Plus a couple of bits in Ealing.

The proposal sounds to me welcome so far as it goes. I would like it to have the chance to offer a stronger alternative. Forget all the craven efforts to assure the OPDC planning officers that it won’t make much difference.

Why not offer a different vision for the 24,000 new homes that are currently planned? How about an ambition to achieve the same density but with something beautiful instead of the Mayor’s hideous proposals? Those who say that it is impossible should take a look at what Create Streets has proposed for Mount Pleasant.


Why won’t H&F Council listen to the views of residents on the design of new buildings?

I recently logged the following query with Hammersmith and Fulham Council:

“Please advise what actual numerical evidence we have (if any) on what types of built form, material, typology and style local people prefer. If we don’t have any such evidence what plans to we have to undertake some proper research  – using pictures and polling to get a usable and meaningful understanding to publish the results and to make use of this evidence to inform the council’s strategy and development-control decision-making.”

This was the reply from the Council’s Head of Policy & Spatial Planning:

“We are currently embarking on a resident engagement programme as you describe below with the Hammersmith Working Party for the Hammersmith Town Centre Supplementary Planning Document (SPD).  We aim to develop a set of design principles of what people like and dislike to then take forward to a wider public consultation.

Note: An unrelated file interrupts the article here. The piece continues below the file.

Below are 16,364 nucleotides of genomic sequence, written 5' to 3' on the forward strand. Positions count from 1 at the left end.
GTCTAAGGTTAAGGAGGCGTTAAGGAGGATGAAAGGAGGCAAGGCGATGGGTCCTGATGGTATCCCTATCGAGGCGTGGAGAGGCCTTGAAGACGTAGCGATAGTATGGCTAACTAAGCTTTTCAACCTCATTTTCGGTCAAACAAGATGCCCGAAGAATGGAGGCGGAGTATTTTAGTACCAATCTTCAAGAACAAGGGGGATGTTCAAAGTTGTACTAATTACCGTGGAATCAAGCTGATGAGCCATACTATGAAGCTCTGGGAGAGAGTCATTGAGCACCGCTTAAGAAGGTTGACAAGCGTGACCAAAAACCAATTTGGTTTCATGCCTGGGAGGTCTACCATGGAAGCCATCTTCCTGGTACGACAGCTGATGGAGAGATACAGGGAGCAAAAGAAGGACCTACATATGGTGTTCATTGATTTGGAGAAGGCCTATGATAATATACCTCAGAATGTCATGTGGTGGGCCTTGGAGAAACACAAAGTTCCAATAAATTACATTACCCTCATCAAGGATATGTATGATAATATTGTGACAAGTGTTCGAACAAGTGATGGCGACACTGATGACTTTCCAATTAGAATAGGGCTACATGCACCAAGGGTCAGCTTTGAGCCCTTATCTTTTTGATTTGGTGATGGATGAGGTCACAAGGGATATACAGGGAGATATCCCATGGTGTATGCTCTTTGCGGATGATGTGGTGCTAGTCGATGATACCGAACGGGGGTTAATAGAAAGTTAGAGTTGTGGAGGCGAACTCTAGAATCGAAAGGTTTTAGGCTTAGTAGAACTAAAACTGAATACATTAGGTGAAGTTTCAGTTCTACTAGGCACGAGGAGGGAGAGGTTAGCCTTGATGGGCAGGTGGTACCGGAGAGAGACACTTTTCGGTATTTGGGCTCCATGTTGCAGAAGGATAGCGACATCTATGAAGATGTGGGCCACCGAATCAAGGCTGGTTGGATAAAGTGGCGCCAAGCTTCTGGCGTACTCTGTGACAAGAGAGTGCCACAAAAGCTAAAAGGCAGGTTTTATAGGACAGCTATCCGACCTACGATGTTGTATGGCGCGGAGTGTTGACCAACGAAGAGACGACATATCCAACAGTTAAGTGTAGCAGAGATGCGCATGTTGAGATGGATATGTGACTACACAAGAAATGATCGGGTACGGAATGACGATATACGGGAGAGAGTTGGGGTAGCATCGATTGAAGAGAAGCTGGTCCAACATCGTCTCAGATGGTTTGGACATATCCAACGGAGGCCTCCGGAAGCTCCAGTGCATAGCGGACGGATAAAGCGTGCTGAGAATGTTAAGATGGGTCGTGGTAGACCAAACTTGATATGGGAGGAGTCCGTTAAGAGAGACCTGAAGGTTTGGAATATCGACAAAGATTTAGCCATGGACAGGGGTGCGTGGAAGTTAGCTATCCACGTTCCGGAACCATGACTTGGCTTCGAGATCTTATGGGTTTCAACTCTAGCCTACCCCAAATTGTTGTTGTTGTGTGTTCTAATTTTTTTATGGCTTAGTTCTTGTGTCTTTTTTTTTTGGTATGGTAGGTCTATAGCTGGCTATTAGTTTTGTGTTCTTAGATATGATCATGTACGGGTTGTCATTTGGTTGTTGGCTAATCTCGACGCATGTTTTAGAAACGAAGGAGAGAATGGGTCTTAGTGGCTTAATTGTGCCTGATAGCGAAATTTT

“It is through more area focused planning guidance documents such as SPDs where this exercise can reasonably be done and our Conservation Area Character Profiles guidance is another example.  To try to gather a robust evidence base to place such prescriptive design requirements across the whole borough would not only be challenging but would not sit comfortably within a high level and strategic document such as a Local Plan.  The National Planning Policy Framework while advising that planning policies should seek to promote or reinforce local distinctiveness, is clear that policy “should not attempt to impose architectural styles or particular tastes and they should not stifle innovation, originality or initiative through unsubstantiated requirements to conform to certain development forms or styles” (para.60).

“Our emerging Local Plan has a number of borough-wide policies controlling design and requires that new development seeks to respect and improve the quality of our built and natural environment with further detail in policies on development in or adjoining Conservation Areas, Listed Buildings, the River Thames, etc.  Developers are required to demonstrate how they have engaged with residents and responded to their views prior to submitting an application, we also carry out a public consultation on all applications and large schemes are referred to a Design Review Panel while our in-house design team also carry out an assessment.

“Therefore, area focused guidance offers the best opportunity for a community engagement exercise as you describe, which we are currently carrying out for Hammersmith.

“I hope this information is helpful.”

So there we have it. No interest in the views of residents. The Council is happy to have plenty of gimmicks – commissions, panels, resident’s “champions”, etc. But when it comes to anything tangible the wishes of residents are disregarded.


Update on Ravenscourt Hospital site

Residents are understandably exasperated at the long delays redeveloping the Ravenscourt Hospital site. Last year squatters invaded.

The Council’s Team Leader Planning Applications tells me: